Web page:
A preterm (32 weeks), very low birth weight (1350 g), female baby was delivered by lower segment cesarean section at our institute. Antenatal ultrasonography had shown the presence of polyhydramnios but did not detect any other congenital abnormality. The baby cried immediately after birth, and Apgar score was 5 and 7 at 1 and 5 min, respectively. Routine neonatal examination at birth revealed absent anal opening. There was normal urethral and vaginal opening in the vestibule. Nasogastric (NG) tube also could not be negotiated into the stomach. Chest and abdominal X-ray showed NG tube coiling in the upper esophageal pouch with the presence of stomach and bowel gas. Echocardiography did not reveal any associated cardiac anomaly. Based on clinical examination findings and investigations, the final diagnosis of EA (Gross type C) and imperforate anus without fistula was made. The patient underwent high sigmoid colostomy and posterolateral thoracotomy. Intraoperatively, the baby was found to have a wide gap between the upper and lower end of the esophagus not amenable to primary repair. In view of these findings, we decided to divert the esophagus by cervical esophagostomy. The lower esophageal end was closed using 4-0 vicryl interrupted sutures. The cervical esophagostomy, feeding gastrostomy, and chest tube insertion were done. The surgery was uneventful and did not require extensive mediastinal dissection to identify fistula or during mobilization of upper and lower esophageal ends. The gastrostomy feed was started on postoperative day 2, and the chest tube was removed on postoperative day 4. Few hours after removing the chest tube, the baby started having respiratory distress. Chest X-ray revealed pneumothorax. The chest tube was reinserted, and it drained air with few milliliters of turbid fluid. Two days later, the chest tube started draining milky fluid. Chest X-ray showed pleural effusion [Figure 1]. It was suspected to be lower esophageal stump blow-out with reflux of gastrostomy feeds into the chest cavity. Dye study through the gastrostomy did not reveal any reflux. Microscopic examination of pleural fluid showed 1500 cells/mm3, predominantly (>99%) lymphocytes, and biochemical analysis of the fluid showed triglyceride (TG) level of 761 mg/dl against the serum level of 100 mg/dl. Based on this, it was diagnosed as chylothorax and managed by conservative management. The patient was kept nil orally and started on total parenteral nutrition (TPN). Chest tube drainage decreased gradually and stopped after 12 days. Chest X-ray showed clearance of pleural effusion [Figure 2]. The patient was started on gastrostomy feeds and discharged thereafter at day 40 of life.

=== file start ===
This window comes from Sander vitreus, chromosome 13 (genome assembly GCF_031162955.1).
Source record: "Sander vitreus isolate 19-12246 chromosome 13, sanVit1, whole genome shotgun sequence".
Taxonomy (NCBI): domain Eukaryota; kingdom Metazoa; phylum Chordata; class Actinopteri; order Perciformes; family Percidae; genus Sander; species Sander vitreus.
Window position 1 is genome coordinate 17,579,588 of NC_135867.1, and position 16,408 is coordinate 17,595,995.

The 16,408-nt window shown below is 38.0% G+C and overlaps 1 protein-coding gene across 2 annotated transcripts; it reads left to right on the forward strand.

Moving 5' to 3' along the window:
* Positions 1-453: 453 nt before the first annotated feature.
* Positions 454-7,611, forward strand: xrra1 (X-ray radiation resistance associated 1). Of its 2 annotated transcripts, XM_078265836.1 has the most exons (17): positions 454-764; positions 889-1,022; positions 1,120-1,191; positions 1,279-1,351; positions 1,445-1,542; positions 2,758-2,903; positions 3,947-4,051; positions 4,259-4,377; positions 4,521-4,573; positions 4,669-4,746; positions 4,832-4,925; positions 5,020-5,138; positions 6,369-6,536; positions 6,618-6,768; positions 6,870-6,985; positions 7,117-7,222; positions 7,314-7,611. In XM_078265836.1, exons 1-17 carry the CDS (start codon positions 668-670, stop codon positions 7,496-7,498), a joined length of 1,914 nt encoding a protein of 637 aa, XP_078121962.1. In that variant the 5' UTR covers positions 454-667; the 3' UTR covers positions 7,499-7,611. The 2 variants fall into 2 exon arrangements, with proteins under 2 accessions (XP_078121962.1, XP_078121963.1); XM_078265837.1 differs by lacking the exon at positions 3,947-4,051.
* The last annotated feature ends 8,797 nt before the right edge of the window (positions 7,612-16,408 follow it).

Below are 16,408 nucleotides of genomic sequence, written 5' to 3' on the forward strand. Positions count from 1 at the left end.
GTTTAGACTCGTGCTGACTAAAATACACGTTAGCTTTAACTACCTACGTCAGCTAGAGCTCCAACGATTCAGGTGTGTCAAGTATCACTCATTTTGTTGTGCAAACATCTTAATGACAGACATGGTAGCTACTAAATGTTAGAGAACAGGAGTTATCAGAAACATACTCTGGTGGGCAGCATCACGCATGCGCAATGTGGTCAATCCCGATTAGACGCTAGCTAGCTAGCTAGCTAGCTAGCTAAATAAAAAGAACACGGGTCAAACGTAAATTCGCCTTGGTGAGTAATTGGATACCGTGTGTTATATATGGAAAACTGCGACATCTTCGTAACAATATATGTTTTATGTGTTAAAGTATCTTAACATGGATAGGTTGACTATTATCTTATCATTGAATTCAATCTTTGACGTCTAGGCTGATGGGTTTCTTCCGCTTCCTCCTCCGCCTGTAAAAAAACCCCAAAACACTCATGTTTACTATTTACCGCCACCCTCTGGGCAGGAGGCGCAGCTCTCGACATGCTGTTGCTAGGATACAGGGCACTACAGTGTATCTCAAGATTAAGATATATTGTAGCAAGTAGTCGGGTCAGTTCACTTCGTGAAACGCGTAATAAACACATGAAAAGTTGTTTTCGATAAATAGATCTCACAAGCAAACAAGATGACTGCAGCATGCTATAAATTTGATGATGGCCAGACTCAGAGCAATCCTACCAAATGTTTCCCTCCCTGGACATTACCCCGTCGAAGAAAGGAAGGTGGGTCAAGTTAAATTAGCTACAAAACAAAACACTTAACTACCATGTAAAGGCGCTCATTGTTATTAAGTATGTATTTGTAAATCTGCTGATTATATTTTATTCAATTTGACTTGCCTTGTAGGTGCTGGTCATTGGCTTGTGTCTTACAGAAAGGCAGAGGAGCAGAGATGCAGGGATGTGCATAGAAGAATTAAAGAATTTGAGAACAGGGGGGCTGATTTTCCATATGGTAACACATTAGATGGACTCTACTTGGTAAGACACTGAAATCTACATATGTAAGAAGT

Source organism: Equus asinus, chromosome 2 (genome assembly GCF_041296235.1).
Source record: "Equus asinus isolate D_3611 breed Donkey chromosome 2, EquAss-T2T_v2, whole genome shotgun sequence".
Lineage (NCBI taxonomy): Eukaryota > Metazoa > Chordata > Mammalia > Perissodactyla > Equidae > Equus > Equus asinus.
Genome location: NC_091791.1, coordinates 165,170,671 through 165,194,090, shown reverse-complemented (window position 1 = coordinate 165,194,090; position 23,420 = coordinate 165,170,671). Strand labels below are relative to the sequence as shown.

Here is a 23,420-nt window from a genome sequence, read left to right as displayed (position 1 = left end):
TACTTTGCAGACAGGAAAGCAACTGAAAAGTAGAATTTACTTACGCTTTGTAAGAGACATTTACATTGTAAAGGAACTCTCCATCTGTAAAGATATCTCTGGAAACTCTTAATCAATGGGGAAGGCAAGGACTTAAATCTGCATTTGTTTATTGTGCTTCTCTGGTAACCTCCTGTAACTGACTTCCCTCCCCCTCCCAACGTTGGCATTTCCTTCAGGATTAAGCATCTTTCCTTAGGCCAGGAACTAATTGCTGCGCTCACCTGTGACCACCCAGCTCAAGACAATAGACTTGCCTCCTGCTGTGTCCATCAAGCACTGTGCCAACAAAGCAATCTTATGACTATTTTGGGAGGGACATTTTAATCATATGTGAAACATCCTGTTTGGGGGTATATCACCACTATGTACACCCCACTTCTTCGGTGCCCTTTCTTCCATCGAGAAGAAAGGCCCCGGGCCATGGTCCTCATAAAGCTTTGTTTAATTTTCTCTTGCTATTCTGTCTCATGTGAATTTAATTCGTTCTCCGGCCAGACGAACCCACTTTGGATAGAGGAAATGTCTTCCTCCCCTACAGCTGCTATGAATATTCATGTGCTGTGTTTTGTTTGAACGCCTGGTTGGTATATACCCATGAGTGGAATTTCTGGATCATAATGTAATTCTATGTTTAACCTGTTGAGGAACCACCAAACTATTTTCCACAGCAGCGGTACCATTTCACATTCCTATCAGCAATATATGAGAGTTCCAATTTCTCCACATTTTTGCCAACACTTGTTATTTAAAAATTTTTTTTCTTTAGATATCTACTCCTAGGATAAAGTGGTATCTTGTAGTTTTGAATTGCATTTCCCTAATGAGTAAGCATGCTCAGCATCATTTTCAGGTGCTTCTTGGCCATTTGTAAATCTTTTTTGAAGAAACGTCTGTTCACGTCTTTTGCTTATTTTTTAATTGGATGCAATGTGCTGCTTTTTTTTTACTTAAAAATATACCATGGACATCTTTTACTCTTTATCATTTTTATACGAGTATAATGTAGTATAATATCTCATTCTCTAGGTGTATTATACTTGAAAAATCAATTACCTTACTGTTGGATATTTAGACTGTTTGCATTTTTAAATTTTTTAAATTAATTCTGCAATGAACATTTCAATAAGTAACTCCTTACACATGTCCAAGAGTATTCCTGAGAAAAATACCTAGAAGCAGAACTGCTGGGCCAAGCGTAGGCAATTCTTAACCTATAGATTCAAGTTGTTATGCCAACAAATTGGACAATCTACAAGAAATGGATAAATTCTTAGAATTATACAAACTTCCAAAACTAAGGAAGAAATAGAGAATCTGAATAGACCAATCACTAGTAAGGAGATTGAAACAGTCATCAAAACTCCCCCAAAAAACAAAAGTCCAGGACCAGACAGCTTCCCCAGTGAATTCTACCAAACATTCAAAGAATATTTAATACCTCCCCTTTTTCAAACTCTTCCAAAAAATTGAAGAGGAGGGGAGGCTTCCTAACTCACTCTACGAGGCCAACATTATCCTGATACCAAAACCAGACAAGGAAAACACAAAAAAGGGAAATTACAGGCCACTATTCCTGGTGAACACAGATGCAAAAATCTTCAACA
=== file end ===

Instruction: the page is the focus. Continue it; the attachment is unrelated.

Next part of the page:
|Figure 1: Chest X-ray showing right-sided pleural effusion with misplaced chest tube. Chest tube was repositioned later|